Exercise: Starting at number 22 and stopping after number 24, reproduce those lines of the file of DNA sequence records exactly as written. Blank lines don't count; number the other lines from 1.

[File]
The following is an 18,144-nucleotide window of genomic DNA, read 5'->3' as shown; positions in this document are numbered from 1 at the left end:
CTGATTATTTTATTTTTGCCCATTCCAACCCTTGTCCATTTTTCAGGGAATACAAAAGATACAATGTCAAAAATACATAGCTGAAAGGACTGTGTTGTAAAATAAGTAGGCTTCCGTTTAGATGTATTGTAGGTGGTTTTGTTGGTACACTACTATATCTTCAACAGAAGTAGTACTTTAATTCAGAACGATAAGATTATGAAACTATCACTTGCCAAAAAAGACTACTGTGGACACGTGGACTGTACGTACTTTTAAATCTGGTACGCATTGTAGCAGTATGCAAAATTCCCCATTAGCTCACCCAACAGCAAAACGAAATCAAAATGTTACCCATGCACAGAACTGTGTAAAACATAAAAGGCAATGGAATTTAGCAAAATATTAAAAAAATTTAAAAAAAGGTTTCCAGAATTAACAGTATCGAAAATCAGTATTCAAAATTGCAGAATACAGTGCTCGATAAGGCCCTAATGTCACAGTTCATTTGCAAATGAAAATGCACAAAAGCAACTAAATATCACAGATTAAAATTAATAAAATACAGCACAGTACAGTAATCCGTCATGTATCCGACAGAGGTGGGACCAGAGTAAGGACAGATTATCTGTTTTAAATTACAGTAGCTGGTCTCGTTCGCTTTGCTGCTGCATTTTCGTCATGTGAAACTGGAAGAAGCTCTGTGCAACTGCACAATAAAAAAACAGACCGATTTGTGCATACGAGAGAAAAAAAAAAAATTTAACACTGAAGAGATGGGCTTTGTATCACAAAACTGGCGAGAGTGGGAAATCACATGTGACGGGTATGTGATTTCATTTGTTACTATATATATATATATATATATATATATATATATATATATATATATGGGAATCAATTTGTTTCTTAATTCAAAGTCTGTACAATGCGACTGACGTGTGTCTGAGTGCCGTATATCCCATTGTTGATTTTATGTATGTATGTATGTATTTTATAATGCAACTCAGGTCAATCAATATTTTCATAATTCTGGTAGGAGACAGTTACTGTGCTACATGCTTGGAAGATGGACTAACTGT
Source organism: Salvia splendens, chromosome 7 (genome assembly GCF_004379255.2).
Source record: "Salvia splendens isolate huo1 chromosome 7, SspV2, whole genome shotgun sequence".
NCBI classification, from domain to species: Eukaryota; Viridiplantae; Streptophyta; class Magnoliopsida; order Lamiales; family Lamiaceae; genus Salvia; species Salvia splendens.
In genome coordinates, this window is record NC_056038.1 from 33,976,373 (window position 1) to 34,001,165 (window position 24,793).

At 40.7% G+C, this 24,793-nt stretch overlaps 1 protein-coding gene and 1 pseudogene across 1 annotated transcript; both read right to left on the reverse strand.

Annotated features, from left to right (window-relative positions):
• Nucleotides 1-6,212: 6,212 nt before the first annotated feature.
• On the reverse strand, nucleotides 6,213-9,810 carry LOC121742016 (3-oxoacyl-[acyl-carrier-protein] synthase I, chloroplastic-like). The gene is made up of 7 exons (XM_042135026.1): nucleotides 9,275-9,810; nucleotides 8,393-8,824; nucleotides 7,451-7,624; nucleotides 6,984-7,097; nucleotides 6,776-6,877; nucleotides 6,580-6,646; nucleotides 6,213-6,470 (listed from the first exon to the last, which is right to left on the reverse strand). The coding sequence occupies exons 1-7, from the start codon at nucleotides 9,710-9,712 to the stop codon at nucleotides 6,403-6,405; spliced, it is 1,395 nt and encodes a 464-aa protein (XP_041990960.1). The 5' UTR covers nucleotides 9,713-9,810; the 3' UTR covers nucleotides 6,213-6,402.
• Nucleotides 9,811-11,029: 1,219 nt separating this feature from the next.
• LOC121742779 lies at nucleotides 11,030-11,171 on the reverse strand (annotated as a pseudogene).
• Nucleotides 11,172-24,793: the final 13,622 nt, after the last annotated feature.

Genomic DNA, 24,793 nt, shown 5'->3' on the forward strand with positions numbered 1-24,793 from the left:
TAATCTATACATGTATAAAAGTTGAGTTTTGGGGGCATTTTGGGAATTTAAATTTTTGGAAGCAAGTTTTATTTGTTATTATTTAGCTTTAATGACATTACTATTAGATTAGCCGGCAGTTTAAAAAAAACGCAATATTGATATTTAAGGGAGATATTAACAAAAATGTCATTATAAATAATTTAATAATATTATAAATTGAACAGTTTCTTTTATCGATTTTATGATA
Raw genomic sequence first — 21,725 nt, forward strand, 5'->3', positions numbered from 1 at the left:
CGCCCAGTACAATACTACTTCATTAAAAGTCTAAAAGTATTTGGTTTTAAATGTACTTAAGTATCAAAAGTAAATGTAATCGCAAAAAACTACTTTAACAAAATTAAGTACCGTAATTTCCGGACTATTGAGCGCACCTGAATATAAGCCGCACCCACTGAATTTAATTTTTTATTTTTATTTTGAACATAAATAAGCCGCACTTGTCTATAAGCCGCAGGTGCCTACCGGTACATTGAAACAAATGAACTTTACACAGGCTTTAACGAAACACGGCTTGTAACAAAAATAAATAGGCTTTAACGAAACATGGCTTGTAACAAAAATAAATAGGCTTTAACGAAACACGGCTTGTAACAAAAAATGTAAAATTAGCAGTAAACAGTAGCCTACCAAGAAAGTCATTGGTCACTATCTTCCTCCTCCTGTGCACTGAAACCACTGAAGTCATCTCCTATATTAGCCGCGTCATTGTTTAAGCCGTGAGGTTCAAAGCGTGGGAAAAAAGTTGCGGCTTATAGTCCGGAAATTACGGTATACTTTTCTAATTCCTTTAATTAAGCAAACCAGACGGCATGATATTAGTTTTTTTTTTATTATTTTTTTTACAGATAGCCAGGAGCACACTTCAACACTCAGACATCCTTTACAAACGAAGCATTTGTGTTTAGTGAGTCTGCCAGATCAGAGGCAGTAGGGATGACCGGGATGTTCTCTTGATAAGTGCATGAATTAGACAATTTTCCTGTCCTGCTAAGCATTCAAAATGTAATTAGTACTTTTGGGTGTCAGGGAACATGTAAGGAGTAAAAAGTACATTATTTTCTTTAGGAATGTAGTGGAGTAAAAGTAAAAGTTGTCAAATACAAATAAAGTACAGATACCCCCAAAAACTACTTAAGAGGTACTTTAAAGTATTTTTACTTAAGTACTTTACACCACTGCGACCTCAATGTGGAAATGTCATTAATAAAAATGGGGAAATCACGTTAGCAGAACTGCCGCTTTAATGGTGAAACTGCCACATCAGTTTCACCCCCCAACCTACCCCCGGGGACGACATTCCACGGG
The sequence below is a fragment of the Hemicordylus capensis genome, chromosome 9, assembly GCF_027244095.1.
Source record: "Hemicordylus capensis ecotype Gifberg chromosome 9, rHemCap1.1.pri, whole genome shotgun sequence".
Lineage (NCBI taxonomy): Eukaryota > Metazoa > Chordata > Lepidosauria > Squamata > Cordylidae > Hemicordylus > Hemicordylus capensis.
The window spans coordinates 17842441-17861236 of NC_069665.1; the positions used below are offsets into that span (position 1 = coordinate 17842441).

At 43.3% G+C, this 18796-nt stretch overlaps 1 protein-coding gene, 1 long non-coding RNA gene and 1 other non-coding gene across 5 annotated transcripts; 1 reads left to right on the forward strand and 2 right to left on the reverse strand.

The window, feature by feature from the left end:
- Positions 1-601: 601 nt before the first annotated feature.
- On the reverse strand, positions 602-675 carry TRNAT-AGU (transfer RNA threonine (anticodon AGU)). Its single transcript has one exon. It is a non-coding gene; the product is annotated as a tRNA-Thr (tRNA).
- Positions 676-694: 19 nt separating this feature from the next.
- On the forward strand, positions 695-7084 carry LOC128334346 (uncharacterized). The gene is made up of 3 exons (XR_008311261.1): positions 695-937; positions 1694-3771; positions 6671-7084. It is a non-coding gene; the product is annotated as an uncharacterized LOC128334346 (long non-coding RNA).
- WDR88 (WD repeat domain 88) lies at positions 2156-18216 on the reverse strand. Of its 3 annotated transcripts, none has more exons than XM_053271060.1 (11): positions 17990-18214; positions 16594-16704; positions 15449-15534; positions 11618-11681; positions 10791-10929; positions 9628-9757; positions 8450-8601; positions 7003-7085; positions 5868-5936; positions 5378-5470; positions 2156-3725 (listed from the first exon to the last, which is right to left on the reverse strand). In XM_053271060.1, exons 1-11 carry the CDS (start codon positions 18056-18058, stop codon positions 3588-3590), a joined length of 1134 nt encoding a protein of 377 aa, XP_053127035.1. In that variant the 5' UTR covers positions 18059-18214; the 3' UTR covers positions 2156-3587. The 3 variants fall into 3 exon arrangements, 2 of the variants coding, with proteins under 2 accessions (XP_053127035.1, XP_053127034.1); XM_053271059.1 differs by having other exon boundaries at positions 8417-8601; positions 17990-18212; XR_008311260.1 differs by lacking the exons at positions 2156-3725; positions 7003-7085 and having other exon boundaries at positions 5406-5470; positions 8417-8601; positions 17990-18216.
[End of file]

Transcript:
At 43.3% G+C, this 18796-nt stretch overlaps 1 protein-coding gene, 1 long non-coding RNA gene and 1 other non-coding gene across 5 annotated transcripts; 1 reads left to right on the forward strand and 2 right to left on the reverse strand.

The window, feature by feature from the left end:
- Positions 1-601: 601 nt before the first annotated feature.